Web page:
A report released today, The Status of Fish Populations and the Ecology of the Hudson,
produced by Pisces Conservation Ltd., reveals that many Hudson River fish are in serious long-term decline and at risk of collapse if quick and aggressive measures are not taken. Of the thirteen key species studied, ten have declined in abundance since the 1980s: shad, tomcod, bay anchovy, alewife, blueback herring, rainbow smelt, hogchoker, white catfish, weakfish and white perch. Only three species — striped bass, bluefish and spottail shiner — have increased in abundance, mostly due to regulations and circumstantial changes that favor them. Contrary to public perception, this report shows an increasingly unstable ecosystem in the Hudson.
The decline of Hudson River fish has serious implications for the health of ocean fisheries because the Hudson is one of the most important estuaries along the Atlantic seaboard, serving as a critical spawning ground and nursery for many Atlantic species.
In response to the report’s findings, Riverkeeper is launching the Hudson Fisheries Defense Campaign to halt the decline of the river’s signature fish species and restore their numbers to sustainable levels. The campaign will address the many negative impacts on the health of the fish including: invasive species, power plant fishkills, ocean bycatch, habitat loss and degradation, sewage overflows and overfishing.
“The Pisces Report puts a lie to the power plant industry claim that the Hudson’s fish populations are healthy and robust,” said Riverkeeper president Alex Matthiessen. “More disturbing still is what the fish declines say about the ecological condition of the Hudson River which, despite much progress over the last four decades, seems to be increasingly unstable. If we are serious about restoring these fish to sustainable levels, we must squarely address all the contributing factors, regardless of their relative weight.”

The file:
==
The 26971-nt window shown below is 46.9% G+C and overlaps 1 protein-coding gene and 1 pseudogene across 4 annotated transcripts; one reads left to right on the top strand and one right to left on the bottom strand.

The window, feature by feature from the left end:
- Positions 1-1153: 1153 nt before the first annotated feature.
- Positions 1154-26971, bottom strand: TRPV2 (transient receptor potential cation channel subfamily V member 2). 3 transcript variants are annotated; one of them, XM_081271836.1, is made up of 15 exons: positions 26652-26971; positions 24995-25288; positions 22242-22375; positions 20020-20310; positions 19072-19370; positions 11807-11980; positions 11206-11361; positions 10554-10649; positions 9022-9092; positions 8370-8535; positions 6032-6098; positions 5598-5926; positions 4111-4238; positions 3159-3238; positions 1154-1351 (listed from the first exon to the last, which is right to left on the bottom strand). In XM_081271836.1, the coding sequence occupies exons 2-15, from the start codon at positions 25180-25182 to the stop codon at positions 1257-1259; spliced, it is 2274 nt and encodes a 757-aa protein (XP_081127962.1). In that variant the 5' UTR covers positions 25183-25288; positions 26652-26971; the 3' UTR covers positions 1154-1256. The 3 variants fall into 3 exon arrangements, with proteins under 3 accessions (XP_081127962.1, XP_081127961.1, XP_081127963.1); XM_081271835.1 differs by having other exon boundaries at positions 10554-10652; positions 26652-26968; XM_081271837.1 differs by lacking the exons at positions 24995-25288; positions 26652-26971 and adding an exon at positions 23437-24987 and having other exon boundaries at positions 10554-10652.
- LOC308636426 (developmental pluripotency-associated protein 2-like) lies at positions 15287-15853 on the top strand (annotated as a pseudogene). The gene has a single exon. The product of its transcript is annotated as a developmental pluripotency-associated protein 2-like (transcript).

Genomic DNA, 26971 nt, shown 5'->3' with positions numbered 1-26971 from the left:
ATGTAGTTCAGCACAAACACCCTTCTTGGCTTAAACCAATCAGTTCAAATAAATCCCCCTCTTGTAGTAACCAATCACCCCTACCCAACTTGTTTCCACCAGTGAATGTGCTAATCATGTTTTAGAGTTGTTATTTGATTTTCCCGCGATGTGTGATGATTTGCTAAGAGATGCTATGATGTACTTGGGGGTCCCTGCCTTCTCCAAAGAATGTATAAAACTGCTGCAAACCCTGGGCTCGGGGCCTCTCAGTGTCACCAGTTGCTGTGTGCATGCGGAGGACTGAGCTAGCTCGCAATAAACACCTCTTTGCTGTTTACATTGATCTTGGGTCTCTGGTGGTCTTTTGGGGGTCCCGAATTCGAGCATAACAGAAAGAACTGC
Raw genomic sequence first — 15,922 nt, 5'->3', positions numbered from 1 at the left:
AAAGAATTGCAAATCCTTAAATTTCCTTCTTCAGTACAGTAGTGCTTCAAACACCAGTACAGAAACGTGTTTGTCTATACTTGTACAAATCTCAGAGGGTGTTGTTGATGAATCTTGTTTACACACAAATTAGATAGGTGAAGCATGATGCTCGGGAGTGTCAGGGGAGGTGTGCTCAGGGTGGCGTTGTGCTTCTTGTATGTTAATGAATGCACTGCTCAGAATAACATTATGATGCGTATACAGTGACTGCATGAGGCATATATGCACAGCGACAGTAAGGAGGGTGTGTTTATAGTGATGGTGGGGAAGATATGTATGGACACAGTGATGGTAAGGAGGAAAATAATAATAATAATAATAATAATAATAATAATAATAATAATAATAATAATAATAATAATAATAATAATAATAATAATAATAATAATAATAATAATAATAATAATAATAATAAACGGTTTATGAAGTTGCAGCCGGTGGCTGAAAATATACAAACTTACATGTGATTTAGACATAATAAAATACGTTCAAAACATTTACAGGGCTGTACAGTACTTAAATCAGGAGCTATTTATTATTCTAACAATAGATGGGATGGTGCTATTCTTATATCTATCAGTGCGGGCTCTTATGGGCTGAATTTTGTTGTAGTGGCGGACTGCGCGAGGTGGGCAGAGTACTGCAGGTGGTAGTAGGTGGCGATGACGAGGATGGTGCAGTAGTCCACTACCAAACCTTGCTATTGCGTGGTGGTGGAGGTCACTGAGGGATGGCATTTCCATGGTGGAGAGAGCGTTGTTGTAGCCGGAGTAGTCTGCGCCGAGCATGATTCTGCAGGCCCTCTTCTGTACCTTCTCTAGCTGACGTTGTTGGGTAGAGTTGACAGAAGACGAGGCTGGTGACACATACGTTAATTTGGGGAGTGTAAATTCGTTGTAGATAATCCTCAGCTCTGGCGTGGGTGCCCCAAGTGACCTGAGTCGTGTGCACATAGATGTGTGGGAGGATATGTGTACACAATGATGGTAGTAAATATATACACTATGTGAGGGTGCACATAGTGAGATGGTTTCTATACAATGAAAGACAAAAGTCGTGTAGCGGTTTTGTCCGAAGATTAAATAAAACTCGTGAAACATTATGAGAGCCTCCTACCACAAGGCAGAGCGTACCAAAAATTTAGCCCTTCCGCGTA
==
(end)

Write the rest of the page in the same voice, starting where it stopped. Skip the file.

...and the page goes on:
Background on power plant fishkills: Riverkeeper, along with Scenic Hudson and the Natural Resources Defense Council, has fought to have the “best technology available” (BTA) installed in all Hudson River power plants, as required by the Clean Water Act. Closed-cycle cooling is considered BTA because it would eliminate 95% of the massive fish kills currently caused by the power plants, which use river water to cool their facilities and discharge heated water back into the river, lowering dissolved oxygen levels. The analysis by Pisces Conservation uses the data collected by the power plants since the 1980s. Pisces found that the data belies the claims of Hudson River power plant operators that “the Hudson River has a healthy and robust fish population.”